Federal District Courts have the authority to make "case-specific orders" deferring initial disclosures. That authority has always existed, and a federal court has the discretionary power to stay initial disclosures pending resolutions of motions to dismiss, depending on the defendant's evidentiary showings.
Plaintiff sued defendant in federal court, alleging that the defendant conducted mining activities that harmed the environment for over 40 years. Under FRCP 26, the parties are required to provide the Court with a combined Discovery Plan. Under FRCP 26, the parties are required to make initial disclosures regarding discovery. The parties agreed to delay these initial disclosures regarding the following: the identity of individuals possessing discoverable information, the production of evidence, and the amount of damages Plaintiff claimed. However, the parties disagreed on waiving the disclosure of any applicable insurances policies. Defendant argued that the disclosure of insurance policies over a 40-year period involved an undue burden and expense that may not be necessary if Defendant’s dispositive motion was granted.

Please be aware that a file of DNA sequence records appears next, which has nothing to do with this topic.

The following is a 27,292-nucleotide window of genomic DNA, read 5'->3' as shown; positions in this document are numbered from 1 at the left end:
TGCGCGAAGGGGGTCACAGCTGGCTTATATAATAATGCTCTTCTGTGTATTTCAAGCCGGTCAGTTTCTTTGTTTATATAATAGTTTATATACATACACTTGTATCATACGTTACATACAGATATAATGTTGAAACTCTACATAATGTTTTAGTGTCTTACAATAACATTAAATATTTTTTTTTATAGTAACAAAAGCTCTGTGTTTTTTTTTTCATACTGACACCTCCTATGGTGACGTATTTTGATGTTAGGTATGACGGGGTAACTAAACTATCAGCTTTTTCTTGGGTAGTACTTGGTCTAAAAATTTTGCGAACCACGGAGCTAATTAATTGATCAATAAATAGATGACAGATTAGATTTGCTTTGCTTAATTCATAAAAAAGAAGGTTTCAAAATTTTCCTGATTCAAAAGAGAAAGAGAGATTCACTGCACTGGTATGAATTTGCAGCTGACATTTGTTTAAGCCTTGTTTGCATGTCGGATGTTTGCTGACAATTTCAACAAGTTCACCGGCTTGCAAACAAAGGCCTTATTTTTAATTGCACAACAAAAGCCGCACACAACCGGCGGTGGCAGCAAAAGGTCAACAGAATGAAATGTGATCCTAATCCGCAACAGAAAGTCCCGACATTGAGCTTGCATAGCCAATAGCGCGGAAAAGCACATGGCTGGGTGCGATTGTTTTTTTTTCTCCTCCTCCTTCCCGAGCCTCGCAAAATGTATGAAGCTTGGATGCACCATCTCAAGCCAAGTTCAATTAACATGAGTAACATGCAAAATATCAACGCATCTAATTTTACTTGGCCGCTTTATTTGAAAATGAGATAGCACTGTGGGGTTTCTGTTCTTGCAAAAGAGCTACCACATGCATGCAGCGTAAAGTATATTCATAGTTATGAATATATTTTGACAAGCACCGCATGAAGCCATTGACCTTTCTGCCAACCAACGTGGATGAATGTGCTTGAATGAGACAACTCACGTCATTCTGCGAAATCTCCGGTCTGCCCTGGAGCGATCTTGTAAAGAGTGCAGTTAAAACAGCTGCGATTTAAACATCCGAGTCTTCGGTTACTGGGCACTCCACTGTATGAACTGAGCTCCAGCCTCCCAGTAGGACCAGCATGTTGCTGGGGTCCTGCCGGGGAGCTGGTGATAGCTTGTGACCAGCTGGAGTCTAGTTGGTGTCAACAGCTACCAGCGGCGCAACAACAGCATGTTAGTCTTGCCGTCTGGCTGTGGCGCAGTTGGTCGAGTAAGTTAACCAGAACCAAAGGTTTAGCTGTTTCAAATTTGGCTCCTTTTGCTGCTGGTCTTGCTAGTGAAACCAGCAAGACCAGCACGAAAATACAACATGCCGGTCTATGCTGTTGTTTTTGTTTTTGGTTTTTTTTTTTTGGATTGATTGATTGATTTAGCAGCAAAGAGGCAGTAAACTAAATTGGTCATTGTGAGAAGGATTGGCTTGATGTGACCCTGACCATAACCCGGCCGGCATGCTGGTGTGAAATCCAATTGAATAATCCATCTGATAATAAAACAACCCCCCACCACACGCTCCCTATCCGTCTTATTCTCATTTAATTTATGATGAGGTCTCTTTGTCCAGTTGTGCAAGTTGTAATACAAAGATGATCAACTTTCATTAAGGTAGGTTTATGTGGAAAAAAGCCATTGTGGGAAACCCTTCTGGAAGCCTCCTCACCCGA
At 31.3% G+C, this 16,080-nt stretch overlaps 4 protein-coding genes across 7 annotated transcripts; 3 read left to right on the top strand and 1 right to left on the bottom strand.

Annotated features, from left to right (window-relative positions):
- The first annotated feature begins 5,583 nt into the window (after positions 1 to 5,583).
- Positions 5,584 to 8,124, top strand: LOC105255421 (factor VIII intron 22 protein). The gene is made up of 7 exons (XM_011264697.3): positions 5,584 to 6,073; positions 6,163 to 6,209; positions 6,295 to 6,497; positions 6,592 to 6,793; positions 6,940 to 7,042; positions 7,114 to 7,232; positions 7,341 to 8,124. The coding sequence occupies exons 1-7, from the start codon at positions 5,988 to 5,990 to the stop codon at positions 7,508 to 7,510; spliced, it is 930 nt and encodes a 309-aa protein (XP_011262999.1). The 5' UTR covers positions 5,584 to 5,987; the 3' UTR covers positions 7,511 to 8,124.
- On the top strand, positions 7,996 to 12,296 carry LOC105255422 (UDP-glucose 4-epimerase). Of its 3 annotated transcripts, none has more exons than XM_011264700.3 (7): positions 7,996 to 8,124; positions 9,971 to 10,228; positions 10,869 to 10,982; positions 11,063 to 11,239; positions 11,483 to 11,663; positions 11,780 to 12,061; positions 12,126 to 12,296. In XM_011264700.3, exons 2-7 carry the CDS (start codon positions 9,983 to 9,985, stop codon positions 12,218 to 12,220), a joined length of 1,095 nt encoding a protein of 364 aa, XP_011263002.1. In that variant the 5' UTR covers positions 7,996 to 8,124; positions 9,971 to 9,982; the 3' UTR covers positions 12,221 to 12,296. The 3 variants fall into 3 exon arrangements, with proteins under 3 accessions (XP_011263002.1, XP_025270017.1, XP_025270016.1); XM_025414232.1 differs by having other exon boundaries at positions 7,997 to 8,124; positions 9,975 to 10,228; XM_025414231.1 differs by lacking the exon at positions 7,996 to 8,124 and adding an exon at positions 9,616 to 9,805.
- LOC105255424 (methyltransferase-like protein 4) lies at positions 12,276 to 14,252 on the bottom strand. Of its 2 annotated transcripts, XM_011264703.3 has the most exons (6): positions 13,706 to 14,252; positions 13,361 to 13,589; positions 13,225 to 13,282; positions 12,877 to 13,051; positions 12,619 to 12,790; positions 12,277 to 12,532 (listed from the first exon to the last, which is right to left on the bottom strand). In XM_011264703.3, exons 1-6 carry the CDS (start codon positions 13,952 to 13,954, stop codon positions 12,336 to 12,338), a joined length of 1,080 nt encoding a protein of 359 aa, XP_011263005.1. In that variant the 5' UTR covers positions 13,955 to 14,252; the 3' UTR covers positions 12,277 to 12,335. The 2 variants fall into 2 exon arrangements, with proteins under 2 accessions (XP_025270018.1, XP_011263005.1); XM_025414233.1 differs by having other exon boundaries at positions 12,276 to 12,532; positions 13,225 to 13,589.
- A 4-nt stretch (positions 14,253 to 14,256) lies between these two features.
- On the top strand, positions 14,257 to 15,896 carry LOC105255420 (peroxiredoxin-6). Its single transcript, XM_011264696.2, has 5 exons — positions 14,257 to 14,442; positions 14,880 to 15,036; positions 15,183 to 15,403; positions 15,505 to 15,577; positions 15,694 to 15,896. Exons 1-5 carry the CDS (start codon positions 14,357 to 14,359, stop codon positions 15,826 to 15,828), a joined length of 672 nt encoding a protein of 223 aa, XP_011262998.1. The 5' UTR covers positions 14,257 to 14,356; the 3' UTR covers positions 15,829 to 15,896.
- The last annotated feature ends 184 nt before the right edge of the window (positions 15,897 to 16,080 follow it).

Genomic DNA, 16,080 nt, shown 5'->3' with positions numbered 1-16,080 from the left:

Is a Federal Judge required to force a party to make an initial disclosure, under a federal rule, if the opposing party refuses to waive it.
In reaching its ruling, the Court held that it is within a court's discretion or not to require a party to make an initial disclosure. Though the initial disclosure may have been required, the court had discretion to delay the defendant's required disclosure if the defendant raided a motion that could make the disclosure unnecessary. In this case, defendant’s motion was pending before the court. If the court granted Defendant’s motion, the case will be dismissed. Therefore, it is unnecessary for the court to require Defendant to provide any applicable insurance policies until the court rules on the pending motion. Defendant’s objection was sustained.